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Date: August 2nd 1916
Mr. Irwin
Lloyd Duffield

Otterpool Camp

Kent, England

Thurs. Aug 2nd/16

Dear Mr Irwin

Retreat, for today, has just sounded and as I sit inside the opening of my tent I will attempt a few lines to you before darkness sets in.

I will give you a rapid description of our trip from Barrie [?] to the camp here. We left Kingston at 8 P.M. Wednesday July 12th and arrived in Halifax about 10 P.M. Friday 14th. Being a troop-train we could not pass through the State of Maine and therefore were obliged to travel almost from one end of Quebec to the other. From there we turned south passing through New Brunswick and Nova Scotia. When passing through the former province we saw something which, if it had been November, would have made you happy. Two fine red deer stood within 150 yards of the track eating. One looked up, when the train passed shook his head and continued eating. The other obeyed the soldiers order when standing at attention i.e. “not a move.”

We slept on the train Friday night and never left until 3 oclock p.m. Sat 15th when we marched to the docks and embarked on the “Empress of Britain.” Sunday morning 6 a.m. July 16th we left “the land of our birth” and put out to sea. For 8 days we never saw land and towards the last we were becoming somewhat anxious, knowing the surrounding perils. At the end of the eighth day we met our escort consisting of 3 torpedo boat destroyers. It was with a thrill of joy that we stood at the deck railing and watched them approach. Monday night we anchored in the river out from Liverpool Docks. The trip was a most enjoyable one, after considering the dangers which were hovering around. We were on the ocean 9 days and I have seen Stoney-Lake [?] oftentimes rougher than was the ocean. Sunset and moonrise on the ocean were two pictures never to be forgotten.

Tuesday morning at 3.30 am July 25th we were up preparing to disembark the large ship drew into dock and after our sound had played several selections (including “O Canada”) we boarded the train for “somewhere” we knew not. From 10.45 am until 8.15 pm we travelled on; to us seemed like a toy train. We marched from there to camp about 2 miles and “hung our hats” for the present. I lay down that Tues night on English soil which seemed to me more like foreign soil. It was then that I realized how far we were from “home” but through it all I was thankful for the Divine Guidance which brought us the long distance without a mishap and landed us safely here.

It is needless to give you a description of our trip from Liverpool to Otterpool as I presume you know I & have seen more of this country than I have. Otterpool is a neat camp situated about 9 miles from The City of Folkestone. It is a country place and has very little excitement. I have only been off the grounds once since I came, nine days ago, and that was Tuesday last when I was sent to Folkestone on a business trip.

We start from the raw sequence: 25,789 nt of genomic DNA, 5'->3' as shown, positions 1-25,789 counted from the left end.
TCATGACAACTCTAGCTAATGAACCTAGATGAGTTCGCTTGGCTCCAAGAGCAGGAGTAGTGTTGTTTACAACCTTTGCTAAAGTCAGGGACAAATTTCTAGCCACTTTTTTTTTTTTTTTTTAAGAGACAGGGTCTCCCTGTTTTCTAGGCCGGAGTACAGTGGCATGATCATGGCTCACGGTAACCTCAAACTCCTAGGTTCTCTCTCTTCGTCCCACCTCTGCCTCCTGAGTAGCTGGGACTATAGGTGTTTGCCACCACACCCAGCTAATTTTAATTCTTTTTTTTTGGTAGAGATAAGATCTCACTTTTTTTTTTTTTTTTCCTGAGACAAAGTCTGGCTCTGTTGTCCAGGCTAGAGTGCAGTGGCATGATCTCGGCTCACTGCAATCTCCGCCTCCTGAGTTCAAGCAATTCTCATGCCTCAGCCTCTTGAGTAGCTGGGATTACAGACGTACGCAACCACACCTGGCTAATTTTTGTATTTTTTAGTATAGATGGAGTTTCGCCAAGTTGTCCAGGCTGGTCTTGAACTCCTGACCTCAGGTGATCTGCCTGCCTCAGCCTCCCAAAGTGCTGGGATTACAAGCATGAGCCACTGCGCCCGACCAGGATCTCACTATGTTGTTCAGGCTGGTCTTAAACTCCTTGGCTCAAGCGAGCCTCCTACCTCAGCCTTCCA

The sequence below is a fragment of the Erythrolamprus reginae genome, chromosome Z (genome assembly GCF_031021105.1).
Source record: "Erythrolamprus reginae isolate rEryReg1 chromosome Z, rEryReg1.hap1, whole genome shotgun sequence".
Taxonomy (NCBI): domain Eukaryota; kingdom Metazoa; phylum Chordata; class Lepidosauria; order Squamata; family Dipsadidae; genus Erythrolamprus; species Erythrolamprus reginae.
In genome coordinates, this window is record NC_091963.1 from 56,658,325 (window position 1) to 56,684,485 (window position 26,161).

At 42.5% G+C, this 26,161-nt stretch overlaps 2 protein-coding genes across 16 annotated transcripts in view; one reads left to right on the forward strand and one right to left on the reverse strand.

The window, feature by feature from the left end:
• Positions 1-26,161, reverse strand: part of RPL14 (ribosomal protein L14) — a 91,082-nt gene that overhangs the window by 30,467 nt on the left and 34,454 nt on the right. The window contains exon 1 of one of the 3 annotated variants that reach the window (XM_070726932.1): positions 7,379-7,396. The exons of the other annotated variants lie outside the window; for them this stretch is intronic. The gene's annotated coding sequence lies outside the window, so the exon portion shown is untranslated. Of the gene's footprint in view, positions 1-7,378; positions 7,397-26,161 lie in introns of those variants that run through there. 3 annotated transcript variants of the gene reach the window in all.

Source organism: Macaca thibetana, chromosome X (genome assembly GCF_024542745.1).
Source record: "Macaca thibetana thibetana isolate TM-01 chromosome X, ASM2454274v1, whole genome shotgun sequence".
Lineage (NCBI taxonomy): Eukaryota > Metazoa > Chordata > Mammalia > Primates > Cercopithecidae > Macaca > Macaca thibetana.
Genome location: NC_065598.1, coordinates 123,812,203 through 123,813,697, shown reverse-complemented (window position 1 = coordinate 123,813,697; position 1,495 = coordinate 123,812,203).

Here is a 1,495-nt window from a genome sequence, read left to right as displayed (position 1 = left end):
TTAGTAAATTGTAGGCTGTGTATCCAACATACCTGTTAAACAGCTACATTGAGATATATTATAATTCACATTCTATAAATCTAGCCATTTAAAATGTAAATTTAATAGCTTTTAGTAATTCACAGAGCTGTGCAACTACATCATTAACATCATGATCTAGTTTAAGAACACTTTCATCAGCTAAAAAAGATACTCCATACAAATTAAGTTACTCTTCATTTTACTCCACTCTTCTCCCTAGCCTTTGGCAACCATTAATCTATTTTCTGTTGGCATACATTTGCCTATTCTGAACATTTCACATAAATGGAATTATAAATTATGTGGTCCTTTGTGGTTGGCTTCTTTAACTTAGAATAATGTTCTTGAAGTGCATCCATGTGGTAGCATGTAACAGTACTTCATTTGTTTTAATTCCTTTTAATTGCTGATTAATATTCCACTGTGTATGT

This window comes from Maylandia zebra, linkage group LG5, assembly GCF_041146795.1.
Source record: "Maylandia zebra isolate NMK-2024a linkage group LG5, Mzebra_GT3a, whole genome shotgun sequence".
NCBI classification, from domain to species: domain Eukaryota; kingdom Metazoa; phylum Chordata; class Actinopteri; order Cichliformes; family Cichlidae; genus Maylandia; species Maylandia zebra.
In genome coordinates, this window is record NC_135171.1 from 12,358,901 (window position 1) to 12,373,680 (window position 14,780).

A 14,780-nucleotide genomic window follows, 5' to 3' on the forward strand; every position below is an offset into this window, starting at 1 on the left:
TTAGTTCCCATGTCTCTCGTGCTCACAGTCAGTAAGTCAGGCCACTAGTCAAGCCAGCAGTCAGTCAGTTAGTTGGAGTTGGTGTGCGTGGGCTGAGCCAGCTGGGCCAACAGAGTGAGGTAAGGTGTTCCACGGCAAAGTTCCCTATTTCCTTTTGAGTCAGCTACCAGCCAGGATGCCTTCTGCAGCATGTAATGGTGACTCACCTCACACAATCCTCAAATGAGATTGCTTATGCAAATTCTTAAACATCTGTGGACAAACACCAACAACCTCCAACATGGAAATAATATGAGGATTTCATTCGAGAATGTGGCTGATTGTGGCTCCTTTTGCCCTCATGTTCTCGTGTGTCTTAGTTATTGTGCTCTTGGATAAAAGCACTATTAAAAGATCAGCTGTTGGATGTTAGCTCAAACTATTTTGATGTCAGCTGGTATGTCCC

I am at present attending the 6th Inf brigade school of Bombing, and expect the course will end this week. It is very interesting work and here let me say, a whole lot less dangerous than most people think. There are others from the platoon as well their names will likely appear in the “Register” some time in August.

We can hear the large cannons bombarding across the other shore today they were hard at it again. There has also been several air raids since we arrived but they haven’t come this far as yet. Glad to say that in the last one, not a single victim fell to the stroke of the murdering Hun. (And here let me insert a note far from this subject. Some one poked a head into the tent saw me & before I knew anything was landed out side my tent I was shaking hands with Lille Mills of the 98th Batt. They have been camped almost 200 yards from us for 9 days & I never knew he was there. He was on the “Lapland” which crossed with us writing riding about ¼ mile ahead of us. We had a splendid good chat which both of us enjoyed.)

And now I guess I have told you all the news worth while and will close for now. I will be very pleased to hear from you at anytime and will answer immediately on receipt of some.

Remember me to Mrs Irwin and all the boys

When writing send it to

Corp L.D.

No. 195.706 D Corp

93rd Batt

Canadian Contingent


Army Post & Price

London Eng.

Be sure to fill your fountain pen before addressing the envelope, as we don’t know how long we will be at this camp we are not having mail sent to this post office but [?].

Hoping to hear from you soon

I am

Yours Sincerely

Lloyd Duffield

Original Scans

Original Scans

Duffield, Lloyd. Aug.2.1916 Duffield, Lloyd. Aug.2.1916 Duffield, Lloyd. Aug.2.1916 Duffield, Lloyd. Aug.2.1916 Duffield, Lloyd. Aug.2.1916 Duffield, Lloyd. Aug.2.1916 Duffield, Lloyd. Aug.2.1916